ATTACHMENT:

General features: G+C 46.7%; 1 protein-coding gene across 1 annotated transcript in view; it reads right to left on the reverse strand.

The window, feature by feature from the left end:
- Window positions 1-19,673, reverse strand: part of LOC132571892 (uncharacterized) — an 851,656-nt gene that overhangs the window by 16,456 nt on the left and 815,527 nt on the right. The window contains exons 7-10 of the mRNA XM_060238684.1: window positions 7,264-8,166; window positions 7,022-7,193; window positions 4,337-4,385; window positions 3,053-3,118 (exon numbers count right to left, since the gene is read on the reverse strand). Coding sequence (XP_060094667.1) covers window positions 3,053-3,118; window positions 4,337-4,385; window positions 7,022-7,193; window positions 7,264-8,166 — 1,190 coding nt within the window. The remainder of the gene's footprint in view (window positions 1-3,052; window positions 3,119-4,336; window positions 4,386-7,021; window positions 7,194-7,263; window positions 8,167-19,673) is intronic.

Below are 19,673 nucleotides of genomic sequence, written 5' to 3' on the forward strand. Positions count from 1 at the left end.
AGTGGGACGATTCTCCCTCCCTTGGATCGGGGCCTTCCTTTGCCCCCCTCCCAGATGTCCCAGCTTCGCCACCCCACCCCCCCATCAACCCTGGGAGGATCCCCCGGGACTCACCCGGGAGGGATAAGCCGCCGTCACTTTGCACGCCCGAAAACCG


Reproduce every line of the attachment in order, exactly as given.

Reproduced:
General features: G+C 46.7%; 1 protein-coding gene across 1 annotated transcript in view; it reads right to left on the reverse strand.

The window, feature by feature from the left end:
- Window positions 1-19,673, reverse strand: part of LOC132571892 (uncharacterized) — an 851,656-nt gene that overhangs the window by 16,456 nt on the left and 815,527 nt on the right. The window contains exons 7-10 of the mRNA XM_060238684.1: window positions 7,264-8,166; window positions 7,022-7,193; window positions 4,337-4,385; window positions 3,053-3,118 (exon numbers count right to left, since the gene is read on the reverse strand). Coding sequence (XP_060094667.1) covers window positions 3,053-3,118; window positions 4,337-4,385; window positions 7,022-7,193; window positions 7,264-8,166 — 1,190 coding nt within the window. The remainder of the gene's footprint in view (window positions 1-3,052; window positions 3,119-4,336; window positions 4,386-7,021; window positions 7,194-7,263; window positions 8,167-19,673) is intronic.

Below are 19,673 nucleotides of genomic sequence, written 5' to 3' on the forward strand. Positions count from 1 at the left end.
AGTGGGACGATTCTCCCTCCCTTGGATCGGGGCCTTCCTTTGCCCCCCTCCCAGATGTCCCAGCTTCGCCACCCCACCCCCCCATCAACCCTGGGAGGATCCCCCGGGACTCACCCGGGAGGGATAAGCCGCCGTCACTTTGCACGCCCGAAAACCG